Touratech FSAD suspension against chattering

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Touratech FSAD suspension against chattering
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Touratech FSAD suspension against chattering

Touratech FSAD suspension against chattering
High-tech calms nervous suspension forks

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Touratech is researching a technical solution to eliminate the dreaded fork chattering on racing and street motorcycles. PS was allowed to test a prototype of the FSAD technology on a BMW S 1000 RR in Almería.

Uwe Seitz

07.02.2017

We met Stefan Nebel and Lars Wurdemann on the race track in Almeria. The two took care of the PS-TunerGP 2016 with the Touratech-BMW S 1000 RR for the fastest superbike. But this time the ex-IDM superbike champion Nebel climbed a Panigale while Lars Wurdemann reported on the test work. The Touratech suspension team is developing a completely new fork, “with an integrated FSAD”, says Wurdemann. FSAD? “Frequency Sensitive Active Damper,” he explains. The aim is to remove the compromise solution for the unsprung and sprung masses from the fork, so that it only has to take care of the chassis movement together with the shock absorber. A second system, the FSAD, takes over the wheel movement and works actively against unsprung mass movements. To put it more simply: the contact area of ​​the tire should always remain the same in all driving situations.

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High-tech calms nervous suspension forks

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Gabel just felt crunchier

Background: Until now, the tire’s own damping properties were largely at the mercy of it. For example, if you storm over a short bump, the tire itself works in addition to the chassis. The carcass is compressed on the bump, but then quickly rebounds. This phenomenon repeats itself in decreasing strength until the carcass has “kicked out”. The same thing happens on the brakes and with other load changes in the motorcycle. Unfortunately, this effect has the disadvantage that the motorcycle doesn’t feel particularly good, especially at the limit, or that the dreaded chattering occurs, a high-frequency rattle in the fork.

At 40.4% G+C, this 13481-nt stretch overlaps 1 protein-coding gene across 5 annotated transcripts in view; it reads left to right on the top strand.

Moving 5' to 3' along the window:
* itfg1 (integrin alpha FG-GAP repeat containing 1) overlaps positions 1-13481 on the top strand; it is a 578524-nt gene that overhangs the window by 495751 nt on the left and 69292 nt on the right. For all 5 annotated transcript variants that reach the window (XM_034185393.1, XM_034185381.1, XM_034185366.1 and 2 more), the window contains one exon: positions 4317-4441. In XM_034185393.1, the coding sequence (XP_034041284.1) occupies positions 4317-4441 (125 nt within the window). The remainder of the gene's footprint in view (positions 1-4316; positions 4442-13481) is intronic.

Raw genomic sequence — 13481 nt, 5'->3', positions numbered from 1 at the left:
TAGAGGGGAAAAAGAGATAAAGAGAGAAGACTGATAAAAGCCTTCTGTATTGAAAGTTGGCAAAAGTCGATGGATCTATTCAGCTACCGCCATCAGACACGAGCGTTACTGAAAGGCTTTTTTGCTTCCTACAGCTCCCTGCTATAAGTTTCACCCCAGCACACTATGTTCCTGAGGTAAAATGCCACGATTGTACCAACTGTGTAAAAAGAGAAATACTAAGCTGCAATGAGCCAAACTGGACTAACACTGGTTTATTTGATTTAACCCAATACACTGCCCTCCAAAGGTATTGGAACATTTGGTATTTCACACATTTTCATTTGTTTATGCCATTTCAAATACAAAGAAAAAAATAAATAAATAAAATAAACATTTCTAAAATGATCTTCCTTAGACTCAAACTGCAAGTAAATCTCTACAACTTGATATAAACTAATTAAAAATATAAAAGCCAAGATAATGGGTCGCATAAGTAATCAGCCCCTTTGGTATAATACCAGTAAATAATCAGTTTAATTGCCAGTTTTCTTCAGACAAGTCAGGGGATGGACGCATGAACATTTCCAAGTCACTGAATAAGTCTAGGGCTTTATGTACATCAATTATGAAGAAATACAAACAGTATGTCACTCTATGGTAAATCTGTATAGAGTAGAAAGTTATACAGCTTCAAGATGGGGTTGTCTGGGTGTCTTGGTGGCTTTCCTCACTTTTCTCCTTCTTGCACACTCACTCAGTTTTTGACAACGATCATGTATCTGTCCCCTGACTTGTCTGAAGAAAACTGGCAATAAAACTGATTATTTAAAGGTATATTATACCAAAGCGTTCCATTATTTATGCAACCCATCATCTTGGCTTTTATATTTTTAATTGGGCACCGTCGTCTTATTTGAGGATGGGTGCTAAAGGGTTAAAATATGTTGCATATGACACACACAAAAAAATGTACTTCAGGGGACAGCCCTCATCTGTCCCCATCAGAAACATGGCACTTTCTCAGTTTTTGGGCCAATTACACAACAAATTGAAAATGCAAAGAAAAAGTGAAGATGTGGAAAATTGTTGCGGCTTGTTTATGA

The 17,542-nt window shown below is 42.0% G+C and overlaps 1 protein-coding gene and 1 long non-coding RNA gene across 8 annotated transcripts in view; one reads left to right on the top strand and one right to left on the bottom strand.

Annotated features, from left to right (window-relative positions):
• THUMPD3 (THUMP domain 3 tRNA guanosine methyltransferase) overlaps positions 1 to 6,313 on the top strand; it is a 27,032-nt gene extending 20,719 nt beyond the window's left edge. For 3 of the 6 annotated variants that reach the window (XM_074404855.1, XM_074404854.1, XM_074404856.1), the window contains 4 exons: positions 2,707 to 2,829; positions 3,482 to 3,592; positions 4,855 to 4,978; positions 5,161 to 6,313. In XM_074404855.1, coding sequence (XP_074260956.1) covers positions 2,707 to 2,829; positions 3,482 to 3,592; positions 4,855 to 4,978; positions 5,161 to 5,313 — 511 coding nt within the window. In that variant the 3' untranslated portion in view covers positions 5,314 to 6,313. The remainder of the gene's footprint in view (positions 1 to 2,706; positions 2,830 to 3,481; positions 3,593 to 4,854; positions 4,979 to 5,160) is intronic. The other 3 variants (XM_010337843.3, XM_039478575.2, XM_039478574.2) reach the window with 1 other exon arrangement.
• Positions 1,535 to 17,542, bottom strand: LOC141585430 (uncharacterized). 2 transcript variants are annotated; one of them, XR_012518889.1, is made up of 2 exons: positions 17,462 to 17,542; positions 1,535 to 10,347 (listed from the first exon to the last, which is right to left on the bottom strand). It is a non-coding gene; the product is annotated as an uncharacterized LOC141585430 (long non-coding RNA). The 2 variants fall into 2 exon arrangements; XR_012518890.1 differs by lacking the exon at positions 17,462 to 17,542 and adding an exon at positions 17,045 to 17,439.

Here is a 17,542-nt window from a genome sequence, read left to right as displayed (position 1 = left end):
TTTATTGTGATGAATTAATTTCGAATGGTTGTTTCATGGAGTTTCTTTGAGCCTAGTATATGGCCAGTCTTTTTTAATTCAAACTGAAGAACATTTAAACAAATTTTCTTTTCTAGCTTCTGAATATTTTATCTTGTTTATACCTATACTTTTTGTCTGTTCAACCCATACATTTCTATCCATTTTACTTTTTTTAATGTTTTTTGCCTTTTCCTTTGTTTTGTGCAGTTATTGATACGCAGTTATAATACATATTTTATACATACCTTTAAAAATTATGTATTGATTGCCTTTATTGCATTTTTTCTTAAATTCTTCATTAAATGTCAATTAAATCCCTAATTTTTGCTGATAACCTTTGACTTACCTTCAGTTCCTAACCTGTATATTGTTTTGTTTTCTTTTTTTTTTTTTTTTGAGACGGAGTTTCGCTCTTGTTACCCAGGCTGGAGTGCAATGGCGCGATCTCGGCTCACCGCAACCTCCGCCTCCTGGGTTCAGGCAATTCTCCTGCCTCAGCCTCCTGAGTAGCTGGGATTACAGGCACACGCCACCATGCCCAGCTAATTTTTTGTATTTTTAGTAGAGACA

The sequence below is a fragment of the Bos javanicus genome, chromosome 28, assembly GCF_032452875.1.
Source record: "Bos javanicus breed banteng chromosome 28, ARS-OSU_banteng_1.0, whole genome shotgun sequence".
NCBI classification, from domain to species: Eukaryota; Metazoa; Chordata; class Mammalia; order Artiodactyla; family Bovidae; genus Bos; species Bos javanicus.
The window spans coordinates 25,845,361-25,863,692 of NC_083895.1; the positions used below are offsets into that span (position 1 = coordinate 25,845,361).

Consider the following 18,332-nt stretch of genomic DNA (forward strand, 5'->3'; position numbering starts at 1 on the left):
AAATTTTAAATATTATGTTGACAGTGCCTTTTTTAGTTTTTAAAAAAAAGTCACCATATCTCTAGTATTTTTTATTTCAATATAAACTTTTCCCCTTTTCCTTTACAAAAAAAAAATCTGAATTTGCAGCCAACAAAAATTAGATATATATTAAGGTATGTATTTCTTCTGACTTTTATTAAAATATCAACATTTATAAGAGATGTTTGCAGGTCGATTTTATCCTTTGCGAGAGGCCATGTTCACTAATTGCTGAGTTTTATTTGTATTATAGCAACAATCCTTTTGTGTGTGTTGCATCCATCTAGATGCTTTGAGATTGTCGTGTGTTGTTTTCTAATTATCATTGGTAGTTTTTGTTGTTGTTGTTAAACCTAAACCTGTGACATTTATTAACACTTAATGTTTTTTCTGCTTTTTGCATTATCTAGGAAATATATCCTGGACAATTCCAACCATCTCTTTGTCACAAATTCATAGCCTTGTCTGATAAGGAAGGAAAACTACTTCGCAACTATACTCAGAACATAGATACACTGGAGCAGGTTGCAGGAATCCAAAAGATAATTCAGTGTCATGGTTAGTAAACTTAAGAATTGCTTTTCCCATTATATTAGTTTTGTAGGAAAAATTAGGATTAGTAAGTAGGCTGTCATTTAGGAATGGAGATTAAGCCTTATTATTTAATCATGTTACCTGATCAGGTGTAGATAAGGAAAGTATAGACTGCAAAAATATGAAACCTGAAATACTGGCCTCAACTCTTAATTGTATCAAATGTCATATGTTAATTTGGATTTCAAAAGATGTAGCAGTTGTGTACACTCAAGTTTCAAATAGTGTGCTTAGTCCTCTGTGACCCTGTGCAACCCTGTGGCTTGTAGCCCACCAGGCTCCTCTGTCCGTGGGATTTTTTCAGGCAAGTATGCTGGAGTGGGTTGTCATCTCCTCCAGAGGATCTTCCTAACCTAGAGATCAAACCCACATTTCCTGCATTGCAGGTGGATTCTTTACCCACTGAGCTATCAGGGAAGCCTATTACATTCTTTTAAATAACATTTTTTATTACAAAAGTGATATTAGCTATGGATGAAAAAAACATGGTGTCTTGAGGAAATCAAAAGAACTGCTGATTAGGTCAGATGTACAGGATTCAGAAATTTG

So far, so good, but how can this be dealt with? To do this, the team gave us a BMW, to which the FSAD – two black metal tubes – was attached separately to both fork legs (looks like a gas pressure damped fork), and let us do a few laps. Not only the Touratech chassis made a very good impression. Somehow the fork just felt “crisp”, especially compared to our production BMW. After a short pit stop, Wurdemann removed the FSAD parts and we made more laps.

A weight works against the spring movement

Now it became obvious that the front felt less precise, at least in nuances, and cost trust. Especially in a left turn, around the apex of which the otherwise impeccable route had an asphalt patch, the front tipped away to the side. And also at the end of the long straight with the violent uphill brakes and the immediately following narrow right, this fine feeling of before whistled.

Eric Lindemann, who has the FSAD as mastermind with his company Tractive Suspension Touratech then briefly explains how it works. He doesn’t want to reveal any details, as the whole patent process is still ongoing, but in principle a moving weight in the metal housing always works against the spring movement of the tire. This creates huge forces (Newton’s law), which apparently works.

Since modern forks now accommodate the damping in a spar, the FSAD is to be placed in the free spar in the future, and this is exactly what Lindemann, Nebel and Wurdemann are working on with the Panigale. The system would be even better that way, since the damping axis is then exactly the same in both systems. Can we drive the Ducati? “Not yet,” laughs the troop. But it should be ready for use by TunerGP in May. “And you’ll be amazed on the bumpy surface in Lusatia,” says Nebel happily. We are of course really excited about that.

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